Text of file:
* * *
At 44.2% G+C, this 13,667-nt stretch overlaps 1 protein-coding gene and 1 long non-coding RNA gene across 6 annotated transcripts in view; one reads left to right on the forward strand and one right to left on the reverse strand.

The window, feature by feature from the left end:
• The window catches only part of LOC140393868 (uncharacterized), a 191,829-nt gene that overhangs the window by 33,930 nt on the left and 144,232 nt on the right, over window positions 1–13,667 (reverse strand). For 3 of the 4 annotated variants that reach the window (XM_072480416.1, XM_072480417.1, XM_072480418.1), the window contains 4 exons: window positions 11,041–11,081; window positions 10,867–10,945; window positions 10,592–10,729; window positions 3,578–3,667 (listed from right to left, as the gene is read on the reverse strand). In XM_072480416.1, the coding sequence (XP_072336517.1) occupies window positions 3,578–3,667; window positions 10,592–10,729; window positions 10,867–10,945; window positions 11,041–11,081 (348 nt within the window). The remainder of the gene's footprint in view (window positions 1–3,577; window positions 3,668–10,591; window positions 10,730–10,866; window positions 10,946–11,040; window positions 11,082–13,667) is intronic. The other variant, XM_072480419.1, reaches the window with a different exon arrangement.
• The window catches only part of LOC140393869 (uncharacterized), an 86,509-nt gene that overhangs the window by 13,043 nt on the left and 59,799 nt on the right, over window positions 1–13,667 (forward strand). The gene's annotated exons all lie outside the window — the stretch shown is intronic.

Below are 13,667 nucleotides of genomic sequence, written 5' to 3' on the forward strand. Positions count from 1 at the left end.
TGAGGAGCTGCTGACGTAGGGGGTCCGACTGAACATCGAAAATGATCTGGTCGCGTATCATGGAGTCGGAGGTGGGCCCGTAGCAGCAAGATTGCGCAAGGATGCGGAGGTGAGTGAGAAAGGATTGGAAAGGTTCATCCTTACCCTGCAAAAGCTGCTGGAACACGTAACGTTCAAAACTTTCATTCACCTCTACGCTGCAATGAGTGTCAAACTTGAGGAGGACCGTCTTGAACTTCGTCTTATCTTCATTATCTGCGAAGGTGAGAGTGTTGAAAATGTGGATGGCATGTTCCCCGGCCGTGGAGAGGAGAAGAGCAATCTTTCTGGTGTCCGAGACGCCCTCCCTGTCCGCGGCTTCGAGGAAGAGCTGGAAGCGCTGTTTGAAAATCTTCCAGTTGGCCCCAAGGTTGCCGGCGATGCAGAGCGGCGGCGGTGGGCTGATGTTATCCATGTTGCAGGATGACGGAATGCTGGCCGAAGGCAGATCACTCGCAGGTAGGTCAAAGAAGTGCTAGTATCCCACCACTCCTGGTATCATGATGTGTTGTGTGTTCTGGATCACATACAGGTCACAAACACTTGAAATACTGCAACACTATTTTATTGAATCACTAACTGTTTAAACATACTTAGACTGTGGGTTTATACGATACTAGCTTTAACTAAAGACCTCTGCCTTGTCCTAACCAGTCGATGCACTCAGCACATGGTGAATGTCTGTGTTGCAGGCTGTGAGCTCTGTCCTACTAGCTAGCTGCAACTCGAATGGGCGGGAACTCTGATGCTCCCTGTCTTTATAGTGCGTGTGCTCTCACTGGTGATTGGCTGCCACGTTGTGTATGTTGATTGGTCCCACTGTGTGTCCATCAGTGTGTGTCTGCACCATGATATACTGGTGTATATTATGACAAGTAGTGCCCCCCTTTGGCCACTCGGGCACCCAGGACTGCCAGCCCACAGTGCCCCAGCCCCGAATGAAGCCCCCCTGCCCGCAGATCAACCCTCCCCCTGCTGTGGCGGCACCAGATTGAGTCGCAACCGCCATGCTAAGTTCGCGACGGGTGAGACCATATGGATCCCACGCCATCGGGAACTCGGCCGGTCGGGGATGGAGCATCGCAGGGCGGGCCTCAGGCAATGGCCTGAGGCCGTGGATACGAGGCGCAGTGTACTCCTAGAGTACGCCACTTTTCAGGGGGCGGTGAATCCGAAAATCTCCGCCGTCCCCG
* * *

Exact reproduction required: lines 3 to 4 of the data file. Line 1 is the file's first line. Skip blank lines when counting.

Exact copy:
• The window catches only part of LOC140393868 (uncharacterized), a 191,829-nt gene that overhangs the window by 33,930 nt on the left and 144,232 nt on the right, over window positions 1–13,667 (reverse strand). For 3 of the 4 annotated variants that reach the window (XM_072480416.1, XM_072480417.1, XM_072480418.1), the window contains 4 exons: window positions 11,041–11,081; window positions 10,867–10,945; window positions 10,592–10,729; window positions 3,578–3,667 (listed from right to left, as the gene is read on the reverse strand). In XM_072480416.1, the coding sequence (XP_072336517.1) occupies window positions 3,578–3,667; window positions 10,592–10,729; window positions 10,867–10,945; window positions 11,041–11,081 (348 nt within the window). The remainder of the gene's footprint in view (window positions 1–3,577; window positions 3,668–10,591; window positions 10,730–10,866; window positions 10,946–11,040; window positions 11,082–13,667) is intronic. The other variant, XM_072480419.1, reaches the window with a different exon arrangement.
• The window catches only part of LOC140393869 (uncharacterized), an 86,509-nt gene that overhangs the window by 13,043 nt on the left and 59,799 nt on the right, over window positions 1–13,667 (forward strand). The gene's annotated exons all lie outside the window — the stretch shown is intronic.